Iceland Report – Part 2

Golden Circle and Lava Tunnel
I spent my first day in Iceland exploring Reykjavik, but it’s a small city of maybe 200,000 people and there is not that super much going on there or to do. They have a few museums, but it doesn’t feel like museum time when you go to a country like Iceland. You do tours tours to the nature sites. Although, during that first day in Reykjavik, I stumbled across a comedy show of an hour entitled “How to become Icelandic in 60 minutes”. That sounded intriguing, so I bought a ticket for it and it was fun indeed. An Icelandic comedian tells you (in English) some fun things about being or becoming Icelandic with nice sarcastic spice and it was well worth the entrance fee. But back to tours: The most common tour is the so called “golden circle” tour to the famous geyser and the Gulfoss waterfall and the Thingvellir national park. 
I did that tour on a small bus, and we started with a small crater, then a small waterfall.


The first official highlight was the geyser. The original geyser has gone dry by the way, but next to it is its little brother that spouts every few minutes. The big geyser spouted only every half hour, but was admittedly bigger. There were more people than spouts present, of course.


While we left Reykjavik in rain, we had sunshine since the small waterfall. In the sun, without wind, it actually got nicely warm, the only time it was warm in Iceland 😉 The geyser is funny but with too many tourists not a breathtaking spot. I found the Gulfoss waterfall much more impressive. Now that’s a decent waterfall, nice and big and gushy 😉

Despite all the people there that’s a sight worth seeing and the people’s noise gets drowned out by the waterfall anyway. In the distance you could spot the Langjokuell glacier, a magnificent sight in the sun and I would have loved to get closer, but that was not on the itinerary.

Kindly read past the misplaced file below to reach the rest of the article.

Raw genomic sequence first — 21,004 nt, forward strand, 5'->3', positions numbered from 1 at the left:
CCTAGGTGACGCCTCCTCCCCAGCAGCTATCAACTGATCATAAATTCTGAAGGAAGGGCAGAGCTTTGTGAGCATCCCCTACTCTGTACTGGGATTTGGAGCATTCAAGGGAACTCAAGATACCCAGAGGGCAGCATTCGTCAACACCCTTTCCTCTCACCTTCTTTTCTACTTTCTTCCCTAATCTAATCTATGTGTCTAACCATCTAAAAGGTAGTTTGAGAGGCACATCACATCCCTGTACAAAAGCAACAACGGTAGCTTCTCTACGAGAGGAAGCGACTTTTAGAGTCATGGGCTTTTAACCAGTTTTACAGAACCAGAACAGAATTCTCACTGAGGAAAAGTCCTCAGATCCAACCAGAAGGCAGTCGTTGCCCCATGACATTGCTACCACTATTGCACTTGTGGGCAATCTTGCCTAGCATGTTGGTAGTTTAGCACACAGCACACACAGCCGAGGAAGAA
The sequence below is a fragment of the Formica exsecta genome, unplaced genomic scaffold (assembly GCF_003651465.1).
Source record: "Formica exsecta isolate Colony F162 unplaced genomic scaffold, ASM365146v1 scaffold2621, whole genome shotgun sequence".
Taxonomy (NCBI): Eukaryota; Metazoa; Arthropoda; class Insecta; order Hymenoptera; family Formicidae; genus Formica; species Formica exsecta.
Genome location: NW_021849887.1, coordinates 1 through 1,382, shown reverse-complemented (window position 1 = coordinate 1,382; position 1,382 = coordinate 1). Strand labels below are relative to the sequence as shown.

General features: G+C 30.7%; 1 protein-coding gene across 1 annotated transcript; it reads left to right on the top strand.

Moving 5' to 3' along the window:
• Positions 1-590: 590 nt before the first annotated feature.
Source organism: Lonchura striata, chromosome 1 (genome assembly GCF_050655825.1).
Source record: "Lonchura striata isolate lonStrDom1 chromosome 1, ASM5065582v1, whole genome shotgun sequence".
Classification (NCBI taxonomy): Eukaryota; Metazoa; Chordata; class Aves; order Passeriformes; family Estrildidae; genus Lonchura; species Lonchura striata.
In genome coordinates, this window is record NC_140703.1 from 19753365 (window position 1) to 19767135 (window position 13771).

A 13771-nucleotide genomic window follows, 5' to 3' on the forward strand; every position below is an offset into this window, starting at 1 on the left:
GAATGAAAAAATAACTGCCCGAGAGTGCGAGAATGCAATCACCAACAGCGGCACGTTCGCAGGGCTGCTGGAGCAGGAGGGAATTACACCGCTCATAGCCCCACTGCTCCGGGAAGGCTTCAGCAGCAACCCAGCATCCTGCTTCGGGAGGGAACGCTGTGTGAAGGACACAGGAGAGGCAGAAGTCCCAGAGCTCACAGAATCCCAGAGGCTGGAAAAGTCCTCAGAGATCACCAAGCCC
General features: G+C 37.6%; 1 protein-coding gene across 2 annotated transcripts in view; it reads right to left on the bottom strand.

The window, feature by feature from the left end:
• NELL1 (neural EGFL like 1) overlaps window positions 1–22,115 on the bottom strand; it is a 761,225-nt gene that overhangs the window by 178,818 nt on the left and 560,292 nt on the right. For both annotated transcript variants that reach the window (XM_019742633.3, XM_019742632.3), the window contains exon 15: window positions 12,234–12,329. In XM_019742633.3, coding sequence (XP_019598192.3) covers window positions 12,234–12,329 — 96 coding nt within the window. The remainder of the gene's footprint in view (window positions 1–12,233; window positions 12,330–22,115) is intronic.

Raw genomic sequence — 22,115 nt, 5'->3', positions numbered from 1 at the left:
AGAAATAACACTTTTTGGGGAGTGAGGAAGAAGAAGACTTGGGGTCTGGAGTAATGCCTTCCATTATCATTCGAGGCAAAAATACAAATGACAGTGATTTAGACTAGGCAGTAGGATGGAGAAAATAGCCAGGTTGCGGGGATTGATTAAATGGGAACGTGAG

Next up was a short visit to some Icelandic horses, which were for a very long time the only form of transport for the locals. A farmer put “horse candy” for sale, some dry food stuff and I fed this lovely guy here and he nibbled his nuggets skillfully from my hand 😉

The last stop was the Thingvellir national park, a fantastic valley with yet another waterfall, a rift where the island is breaking apart and a magnificent lake. A beautiful day well spent with some breathtaking nature sites. 

I had wanted to do “nothing” between the prearranged long bus tours, but there is a bit too much of nothing in Reykjavic and during my first day while exploring the town, I decided to book some additional smaller afternoon tours for my days “off” and I’m glad I did so. I would have gotten bored without those activities. The first smaller trip was thus a cave tour through a lava tunnel just 45 min away from Reykjavik. That day was the weather-wise worst day of my stay. It rained the entire time, but who cares for that in a cave. It wasn’t the most impressive cave I have seen in my life, but the guide was hilarious (he had lots of funny comments and a very dry humor) and the cave was wide and not scary and easy to climb. It was a great short trip and another day well spent.

In the Name of Detox

I was on a short business trip to Germany last month and while buying some supplies and also during common lunches/dinners with colleagues it struck me that the German eating habits are very different from Japan. Among the German colleagues there was a vegetarian, a vegan, someone who eats no carbs, someone who has gluten problems.
I’m not judging, I’m just stating facts when I say that among my Japanese friends and colleagues, there simply is no one who is a vegan, a vegetarian, eats only carbs or has gluten problems. Despite that Japanese people are generally slimmer than Germans and live longer too. So what’s going on here?
I mentioned that to a French colleague at an after-work dinner recently (who lived in China and Japan the last ten years) and he brought another interesting aspect into the story with the statement: “Yes! What happened to sex, drugs and Rock’n’Roll? Now it’s “organic”, “detox”, and “xx intolerance” – How boring have we become!”
I had a good laugh at that and I heartily agree 😉

Coming to think of it, I don’t think there is a “no carbs” or a vegan among my heavy metal buddies 😉
Of course we can all do what we please and eat what we want, but lots of this “no carbs”, detox and whatever is in my humble opinion nothing but a marketing thing. In Japan we have tons of food marketing, but I have the feeling it’s “healthier”, since it focuses mostly on seasonally available products, and not so super much on trendy pseudo-health stuff. There is the mango or citrus ice cream in summer, the chestnut ice cream in autumn, the red beans ice cream in winter, the berry mix ice cream in spring and so forth, point is that it’s all ice cream and not so much business is made with the stuff being for example lactose or whatever free.
I dearly hope that Japan doesn’t pick up on the “health” trip too much, since I am convinced that humans became the dominant species of the planet because they can eat bloody anything.